Town of Rochester and the New York State Department of Environmental Conservation Region 3
Project: Proposed Amanda Drive Bluestone Quarry by Mombaccus Excavating, Inc., Town of Rochester, Ulster County
Disputing Agencies: Town of Rochester and the New York State Department of Environmental Conservation Region 3
I have been asked to designate a lead agency to conduct the environmental review of the proposed Mombaccus Excavating, Inc. Amanda Drive Bluestone Quarry project, in the Town of Rochester, Ulster County, under the New York State Environmental Quality Review Act [(SEQR), Article 8 of the New York State (NYS) Environmental Conservation Law (ECL); see also, Part 617 of Title 6 of the Official Compilation of Codes, Rules and Regulations of the State of New York (6 NYCRR Part 617)]. This designation of the New York State Department of Environmental Conservation, through its Region 3 Office (NYSDEC), is based on NYSDEC's broader jurisdiction under the Mined Land Reclamation Law (MLRL) to regulate all aspects of mining and reclamation and its experience in reviewing mining projects.
Action and Site
The proposed action involves the application by Mombaccus Excavating, Inc. (Mombaccus) to create a nine and a half (9 ½) acre consolidated bluestone mine with the reclamation goal of preparing the parcel for development of a single family residence. The grading and preparation will require removal of over twenty feet of consolidated stone over a multi-year period. Stone removed from the site will be transported by truck approximately 2.5 miles to the currently permitted and operating Mombaccus' MEI Mine located off Rochester Center Road, where processing, sale and export will be done. The life of mine area for the proposed Amanda Drive project consists of an approximately 7.5 acre excavation area plus approximately 2 acres of access road. The mine is located on a small bedrock ridge made up of feldspathic and quartz sandstone, commonly referred to as "bluestone". The topography in and around the site ranges from gentle through steep slopes to near vertical bedrock outcrops. The mine site is rural in nature, consisting of and surrounded by wooded lands with bedrock outcrops. The site is entirely owned by Mombaccus Estates, Ltd., an affiliate of Mombaccus Excavating, Inc., and is located entirely within the Town of Rochester, Ulster County.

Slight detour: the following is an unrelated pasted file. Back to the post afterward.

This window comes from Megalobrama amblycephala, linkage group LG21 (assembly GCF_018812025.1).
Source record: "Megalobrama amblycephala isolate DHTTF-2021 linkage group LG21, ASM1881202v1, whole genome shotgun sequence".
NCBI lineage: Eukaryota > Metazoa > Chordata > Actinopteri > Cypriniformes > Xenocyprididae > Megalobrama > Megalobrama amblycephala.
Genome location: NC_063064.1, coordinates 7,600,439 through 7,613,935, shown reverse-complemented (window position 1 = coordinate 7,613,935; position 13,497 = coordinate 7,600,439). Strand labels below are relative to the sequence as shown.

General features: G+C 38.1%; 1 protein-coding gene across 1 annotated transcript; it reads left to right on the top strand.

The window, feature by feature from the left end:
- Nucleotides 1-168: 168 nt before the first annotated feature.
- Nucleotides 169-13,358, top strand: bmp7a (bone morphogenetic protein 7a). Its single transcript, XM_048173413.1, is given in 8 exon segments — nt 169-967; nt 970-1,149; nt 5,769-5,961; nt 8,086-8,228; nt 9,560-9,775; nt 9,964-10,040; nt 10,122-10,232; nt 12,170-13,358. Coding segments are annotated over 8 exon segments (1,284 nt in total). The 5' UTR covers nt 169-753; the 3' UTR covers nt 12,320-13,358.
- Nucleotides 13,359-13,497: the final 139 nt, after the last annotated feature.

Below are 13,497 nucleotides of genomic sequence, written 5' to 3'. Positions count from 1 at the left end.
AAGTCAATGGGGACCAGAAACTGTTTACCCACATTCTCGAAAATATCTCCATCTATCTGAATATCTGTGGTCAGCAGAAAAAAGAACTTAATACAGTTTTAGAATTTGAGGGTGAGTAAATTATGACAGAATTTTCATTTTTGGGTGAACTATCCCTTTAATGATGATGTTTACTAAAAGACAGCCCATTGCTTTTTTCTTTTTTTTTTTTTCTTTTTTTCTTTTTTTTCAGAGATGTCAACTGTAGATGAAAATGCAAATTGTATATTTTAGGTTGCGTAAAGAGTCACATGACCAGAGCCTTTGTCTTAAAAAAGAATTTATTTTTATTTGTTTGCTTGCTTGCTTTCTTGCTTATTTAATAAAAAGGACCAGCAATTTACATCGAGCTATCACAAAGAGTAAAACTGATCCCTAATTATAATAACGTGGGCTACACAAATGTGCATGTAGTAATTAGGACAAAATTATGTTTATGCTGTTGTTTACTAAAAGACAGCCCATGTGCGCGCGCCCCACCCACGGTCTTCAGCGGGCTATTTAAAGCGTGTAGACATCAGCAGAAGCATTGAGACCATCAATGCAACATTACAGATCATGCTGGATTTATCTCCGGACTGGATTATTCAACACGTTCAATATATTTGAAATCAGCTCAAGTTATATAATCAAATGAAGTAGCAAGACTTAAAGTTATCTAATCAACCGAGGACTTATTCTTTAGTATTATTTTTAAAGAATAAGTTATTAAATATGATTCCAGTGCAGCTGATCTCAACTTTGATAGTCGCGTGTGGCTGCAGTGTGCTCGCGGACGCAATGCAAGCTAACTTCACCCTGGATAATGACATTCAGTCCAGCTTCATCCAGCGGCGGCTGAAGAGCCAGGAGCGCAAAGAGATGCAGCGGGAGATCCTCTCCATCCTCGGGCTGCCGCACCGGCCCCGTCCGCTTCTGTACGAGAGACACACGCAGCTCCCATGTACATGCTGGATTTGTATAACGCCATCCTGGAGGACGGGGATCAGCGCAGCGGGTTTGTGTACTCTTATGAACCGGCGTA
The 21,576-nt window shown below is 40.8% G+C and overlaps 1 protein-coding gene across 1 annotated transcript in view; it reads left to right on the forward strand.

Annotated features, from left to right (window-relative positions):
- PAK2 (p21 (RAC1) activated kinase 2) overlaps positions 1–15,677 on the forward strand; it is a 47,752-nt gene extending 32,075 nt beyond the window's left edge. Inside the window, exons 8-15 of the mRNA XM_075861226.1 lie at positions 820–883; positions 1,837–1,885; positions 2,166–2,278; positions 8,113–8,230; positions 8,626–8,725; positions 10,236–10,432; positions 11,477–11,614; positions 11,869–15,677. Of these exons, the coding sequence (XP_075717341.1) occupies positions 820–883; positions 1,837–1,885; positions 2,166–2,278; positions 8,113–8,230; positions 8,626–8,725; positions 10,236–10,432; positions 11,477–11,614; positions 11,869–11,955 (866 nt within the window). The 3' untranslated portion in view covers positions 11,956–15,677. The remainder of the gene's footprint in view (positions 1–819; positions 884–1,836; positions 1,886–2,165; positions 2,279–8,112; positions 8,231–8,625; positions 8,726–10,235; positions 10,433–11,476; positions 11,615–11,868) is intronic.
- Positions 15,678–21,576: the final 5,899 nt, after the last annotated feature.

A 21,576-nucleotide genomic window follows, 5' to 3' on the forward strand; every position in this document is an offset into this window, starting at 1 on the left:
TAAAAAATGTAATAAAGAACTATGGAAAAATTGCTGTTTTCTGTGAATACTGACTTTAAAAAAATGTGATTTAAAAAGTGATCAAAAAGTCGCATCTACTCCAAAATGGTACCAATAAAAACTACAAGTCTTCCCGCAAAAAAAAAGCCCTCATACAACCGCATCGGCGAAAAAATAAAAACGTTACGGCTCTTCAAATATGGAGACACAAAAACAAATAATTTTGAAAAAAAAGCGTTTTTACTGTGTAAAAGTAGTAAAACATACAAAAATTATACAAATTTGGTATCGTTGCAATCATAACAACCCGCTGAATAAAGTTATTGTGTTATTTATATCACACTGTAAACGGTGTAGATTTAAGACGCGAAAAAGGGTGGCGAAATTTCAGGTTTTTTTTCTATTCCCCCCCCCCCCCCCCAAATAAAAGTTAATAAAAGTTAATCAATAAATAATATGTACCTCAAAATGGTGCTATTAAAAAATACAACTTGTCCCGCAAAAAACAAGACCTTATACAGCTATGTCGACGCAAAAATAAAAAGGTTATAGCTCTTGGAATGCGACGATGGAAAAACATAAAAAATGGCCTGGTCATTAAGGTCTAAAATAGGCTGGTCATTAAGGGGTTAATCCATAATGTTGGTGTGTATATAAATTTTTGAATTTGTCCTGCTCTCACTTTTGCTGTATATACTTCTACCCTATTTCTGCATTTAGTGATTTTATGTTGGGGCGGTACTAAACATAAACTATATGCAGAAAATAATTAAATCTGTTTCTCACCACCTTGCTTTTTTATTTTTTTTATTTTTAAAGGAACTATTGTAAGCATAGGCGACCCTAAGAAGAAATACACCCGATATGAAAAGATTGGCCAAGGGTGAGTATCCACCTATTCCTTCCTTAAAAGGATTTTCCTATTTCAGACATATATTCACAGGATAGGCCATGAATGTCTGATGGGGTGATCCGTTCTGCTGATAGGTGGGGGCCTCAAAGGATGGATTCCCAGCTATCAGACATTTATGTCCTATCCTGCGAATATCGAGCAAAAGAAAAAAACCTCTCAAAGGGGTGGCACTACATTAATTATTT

The role of lead agency may be assumed only by an involved agency with authority to make discretionary decisions on one or more components of the overall plan. The Town of Rochester Planning Board (Town) and NYSDEC are the only two "potentially involved" agencies with approval or permitting authority for this project as currently proposed:
- The Town has jurisdiction and discretion to grant a special use permit application for the proposed mine.1 The site is currently zoned "R-1" according to the Town of Rochester Zoning Map. Under the Town of Rochester Zoning Code, mining is a permitted use within the R1 zone, but must receive a Special Use Permit.2
- NYS Department of Environmental Conservation (NYSDEC) Region 3 Office has jurisdiction to issue or deny an MLRL permit pursuant to Article 23, Title 27, of the ECL and 6 NYCRR Parts 420-425. In addition, this project will require assessment of the project's conformance with the SPDES General Permit for Stormwater Discharges under Article 17 of the ECL and 6 NYCRR Part 750 and a possible permit for taking of a Threatened Species (Timber rattlesnake, Crotalus horrridus) under Article 11 of the ECL and 6 NYCRR Part 182.4, based on the known areas identified by NYS DEC as occupied by this species plus the general habitat requirements of the species.